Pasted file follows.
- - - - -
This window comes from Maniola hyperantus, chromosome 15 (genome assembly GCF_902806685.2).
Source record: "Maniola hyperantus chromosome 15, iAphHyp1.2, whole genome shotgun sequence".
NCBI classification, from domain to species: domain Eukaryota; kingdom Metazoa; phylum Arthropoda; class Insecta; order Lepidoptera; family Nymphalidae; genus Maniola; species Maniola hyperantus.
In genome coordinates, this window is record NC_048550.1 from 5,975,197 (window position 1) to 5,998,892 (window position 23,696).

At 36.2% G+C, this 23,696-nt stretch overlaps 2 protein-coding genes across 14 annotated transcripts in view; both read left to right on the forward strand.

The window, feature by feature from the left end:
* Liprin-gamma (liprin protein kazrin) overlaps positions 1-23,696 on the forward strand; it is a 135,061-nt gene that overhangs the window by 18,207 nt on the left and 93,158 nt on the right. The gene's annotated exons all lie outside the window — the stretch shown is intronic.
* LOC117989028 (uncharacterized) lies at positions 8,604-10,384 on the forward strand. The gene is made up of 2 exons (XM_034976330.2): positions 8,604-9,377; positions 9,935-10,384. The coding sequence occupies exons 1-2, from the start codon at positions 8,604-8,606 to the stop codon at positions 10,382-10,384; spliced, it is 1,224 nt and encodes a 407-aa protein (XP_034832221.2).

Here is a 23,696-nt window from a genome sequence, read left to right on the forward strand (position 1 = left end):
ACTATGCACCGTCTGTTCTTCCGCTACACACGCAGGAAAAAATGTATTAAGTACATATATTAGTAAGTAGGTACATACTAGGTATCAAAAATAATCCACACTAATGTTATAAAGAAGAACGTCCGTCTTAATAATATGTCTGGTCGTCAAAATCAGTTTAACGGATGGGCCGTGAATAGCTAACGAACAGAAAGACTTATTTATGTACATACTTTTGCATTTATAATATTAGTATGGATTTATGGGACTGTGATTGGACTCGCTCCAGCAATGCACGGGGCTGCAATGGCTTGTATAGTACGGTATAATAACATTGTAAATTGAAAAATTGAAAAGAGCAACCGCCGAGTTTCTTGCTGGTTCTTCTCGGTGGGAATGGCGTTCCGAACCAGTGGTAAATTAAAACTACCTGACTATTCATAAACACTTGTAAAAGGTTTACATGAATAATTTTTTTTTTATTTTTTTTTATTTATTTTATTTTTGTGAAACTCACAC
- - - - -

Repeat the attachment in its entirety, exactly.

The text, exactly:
This window comes from Maniola hyperantus, chromosome 15 (genome assembly GCF_902806685.2).
Source record: "Maniola hyperantus chromosome 15, iAphHyp1.2, whole genome shotgun sequence".
NCBI classification, from domain to species: domain Eukaryota; kingdom Metazoa; phylum Arthropoda; class Insecta; order Lepidoptera; family Nymphalidae; genus Maniola; species Maniola hyperantus.
In genome coordinates, this window is record NC_048550.1 from 5,975,197 (window position 1) to 5,998,892 (window position 23,696).

At 36.2% G+C, this 23,696-nt stretch overlaps 2 protein-coding genes across 14 annotated transcripts in view; both read left to right on the forward strand.

The window, feature by feature from the left end:
* Liprin-gamma (liprin protein kazrin) overlaps positions 1-23,696 on the forward strand; it is a 135,061-nt gene that overhangs the window by 18,207 nt on the left and 93,158 nt on the right. The gene's annotated exons all lie outside the window — the stretch shown is intronic.
* LOC117989028 (uncharacterized) lies at positions 8,604-10,384 on the forward strand. The gene is made up of 2 exons (XM_034976330.2): positions 8,604-9,377; positions 9,935-10,384. The coding sequence occupies exons 1-2, from the start codon at positions 8,604-8,606 to the stop codon at positions 10,382-10,384; spliced, it is 1,224 nt and encodes a 407-aa protein (XP_034832221.2).

Here is a 23,696-nt window from a genome sequence, read left to right on the forward strand (position 1 = left end):
ACTATGCACCGTCTGTTCTTCCGCTACACACGCAGGAAAAAATGTATTAAGTACATATATTAGTAAGTAGGTACATACTAGGTATCAAAAATAATCCACACTAATGTTATAAAGAAGAACGTCCGTCTTAATAATATGTCTGGTCGTCAAAATCAGTTTAACGGATGGGCCGTGAATAGCTAACGAACAGAAAGACTTATTTATGTACATACTTTTGCATTTATAATATTAGTATGGATTTATGGGACTGTGATTGGACTCGCTCCAGCAATGCACGGGGCTGCAATGGCTTGTATAGTACGGTATAATAACATTGTAAATTGAAAAATTGAAAAGAGCAACCGCCGAGTTTCTTGCTGGTTCTTCTCGGTGGGAATGGCGTTCCGAACCAGTGGTAAATTAAAACTACCTGACTATTCATAAACACTTGTAAAAGGTTTACATGAATAATTTTTTTTTTATTTTTTTTTATTTATTTTATTTTTGTGAAACTCACAC